The title of Arthur Miller’s “All My Sons” comes from the play’s penultimate page, when Joe Keller (Jeff McCarthy) recognizes a truth about himself that he has, heretofore, refused to see. McCarthy’s delivery of those three cathartic words is a pitch-perfect summation of the entire play.
Indeed, Barrington Stage Company’s production is one of enormous feeling throughout, with director Julianne Boyd’s cast brilliantly negotiating the moments of hearty laughter, romantic passion, fury and profound grief.
Scene: “The backyard of the Keller home in the outskirts of an American town. August 1947,” a place, as Miller suggests in his essay “Tragedy and the Common Man,” that is as ripe for tragedy as the courts of Shakespeare’s kings. This guy’s name is Joe, the average Joe, trying to give his family the American Dream, even if it means discarding his moral compass.
‘All My Sons’
WHERE: Barrington Stage Company, 30 Union St., Pittsfield, Mass.
WHEN: Through Aug. 4
HOW MUCH: $60-$15
MORE INFO: 413-236-8888, barringtonstageco.org
As the owner of a factory making airplane engines for the war effort, he puts money before people when something goes wrong on the assembly line. Blaming his partner for decisions that led to the deaths of 21 pilots, he continues the business with his son Chris (Josh Clayton).
The family faces another challenge: the wartime disappearance of older son Larry. Joe’s wife, Kate (Lizbeth Mackay), is not convinced, however, that Larry is dead, and her preoccupation with his return frustrates the rest of the family.
When Larry’s former fiancée, Ann (Rebecca Brooksher), comes to visit Chris, Kate senses that the two are in love — a disturbing idea. Ann’s brother, George (Matthew Carlson), also visits, bringing ominous news from their father — the jailed partner — that finally leads to the disintegration of the Keller family.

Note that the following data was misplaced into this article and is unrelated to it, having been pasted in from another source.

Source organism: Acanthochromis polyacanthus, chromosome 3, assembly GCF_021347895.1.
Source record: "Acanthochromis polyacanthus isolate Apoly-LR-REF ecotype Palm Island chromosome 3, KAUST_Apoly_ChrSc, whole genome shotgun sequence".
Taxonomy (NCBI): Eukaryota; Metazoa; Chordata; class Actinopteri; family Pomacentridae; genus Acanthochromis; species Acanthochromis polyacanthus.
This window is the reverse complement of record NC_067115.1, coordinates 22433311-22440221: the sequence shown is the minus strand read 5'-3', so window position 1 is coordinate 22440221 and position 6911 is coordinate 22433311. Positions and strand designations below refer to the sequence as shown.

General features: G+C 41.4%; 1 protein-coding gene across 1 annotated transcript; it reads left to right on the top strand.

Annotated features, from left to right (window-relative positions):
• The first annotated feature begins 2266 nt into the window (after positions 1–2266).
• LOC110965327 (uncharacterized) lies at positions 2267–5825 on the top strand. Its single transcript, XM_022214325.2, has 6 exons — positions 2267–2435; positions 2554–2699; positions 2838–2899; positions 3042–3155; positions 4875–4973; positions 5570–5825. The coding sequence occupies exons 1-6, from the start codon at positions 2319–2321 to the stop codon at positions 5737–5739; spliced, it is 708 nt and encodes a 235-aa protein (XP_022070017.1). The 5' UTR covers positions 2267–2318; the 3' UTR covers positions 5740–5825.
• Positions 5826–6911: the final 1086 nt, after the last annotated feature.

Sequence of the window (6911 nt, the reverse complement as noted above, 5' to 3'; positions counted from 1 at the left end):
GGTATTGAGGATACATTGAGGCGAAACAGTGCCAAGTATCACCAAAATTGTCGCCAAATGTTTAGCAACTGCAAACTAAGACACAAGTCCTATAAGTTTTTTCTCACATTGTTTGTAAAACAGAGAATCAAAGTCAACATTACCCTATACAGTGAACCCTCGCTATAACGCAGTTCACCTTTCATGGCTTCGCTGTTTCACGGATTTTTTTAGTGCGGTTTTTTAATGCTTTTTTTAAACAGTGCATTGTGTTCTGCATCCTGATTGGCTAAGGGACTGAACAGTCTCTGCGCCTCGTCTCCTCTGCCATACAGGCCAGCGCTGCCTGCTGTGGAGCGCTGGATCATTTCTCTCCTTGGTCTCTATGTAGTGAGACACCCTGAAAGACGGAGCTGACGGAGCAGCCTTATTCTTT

This is a superbly crafted play, with a plot spooled out at a credible pace; a Greek chorus of neighbors (Andrew Gillman, Emily Kunkel, Andy Nogasky, Peter Reardon and Pilar Witherspoon, each adding dimension to single-purpose supporting characters); and poetic language.
The set by David M. Barber is richly detailed; Jennifer Moeller’s 1940s costumes flatter everyone; and Scott Pinkney’s lighting aptly evokes the changes over the course of a day.
Carlson’s George is a tornado, and the fisticuffs between him and Chris take your breath away. But Carlson also reveals George’s vulnerability and sadness that life has turned out the way it has.
Brooksher’s reactions are spot-on, but watch particularly her upstage work after Ann learns the truth about Joe: She registers Ann’s horror without a word. McCarthy grew on me as the play went on. I initially wanted, perhaps, a rougher-looking actor, someone who had evidently worked in the factory and then become boss. But McCarthy believably contrasts the hail-fellow-well-met attitude with the blustery and bewildered man with a terrible secret.
Mackay’s Kate is a dead woman walking. Her boy is gone, and thus her heart. She grabs at astrology for answers. She can’t sleep, but she somehow performs her familial functions. Mackay makes these subtle emotional transitions seamless, with an inflection, a look, a wave of the hand.
Finally, Clayton. I know this play inside and out, but his line readings are revelatory. He’s a wondrously physical actor, too, alone, tenderly interacting with Brooksher, or grappling with McCarthy.
Kudos to Boyd for a production I will never forget.